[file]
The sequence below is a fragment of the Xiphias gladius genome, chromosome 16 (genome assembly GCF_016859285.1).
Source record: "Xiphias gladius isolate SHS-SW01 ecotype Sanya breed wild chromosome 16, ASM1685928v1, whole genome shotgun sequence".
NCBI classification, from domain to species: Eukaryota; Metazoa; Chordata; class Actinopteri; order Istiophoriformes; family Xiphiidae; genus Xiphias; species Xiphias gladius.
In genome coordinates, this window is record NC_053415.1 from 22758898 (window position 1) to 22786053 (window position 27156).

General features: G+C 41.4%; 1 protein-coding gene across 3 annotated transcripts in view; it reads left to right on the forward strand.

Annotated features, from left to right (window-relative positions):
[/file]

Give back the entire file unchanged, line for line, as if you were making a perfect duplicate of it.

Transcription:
The sequence below is a fragment of the Xiphias gladius genome, chromosome 16 (genome assembly GCF_016859285.1).
Source record: "Xiphias gladius isolate SHS-SW01 ecotype Sanya breed wild chromosome 16, ASM1685928v1, whole genome shotgun sequence".
NCBI classification, from domain to species: Eukaryota; Metazoa; Chordata; class Actinopteri; order Istiophoriformes; family Xiphiidae; genus Xiphias; species Xiphias gladius.
In genome coordinates, this window is record NC_053415.1 from 22758898 (window position 1) to 22786053 (window position 27156).

General features: G+C 41.4%; 1 protein-coding gene across 3 annotated transcripts in view; it reads left to right on the forward strand.

Annotated features, from left to right (window-relative positions):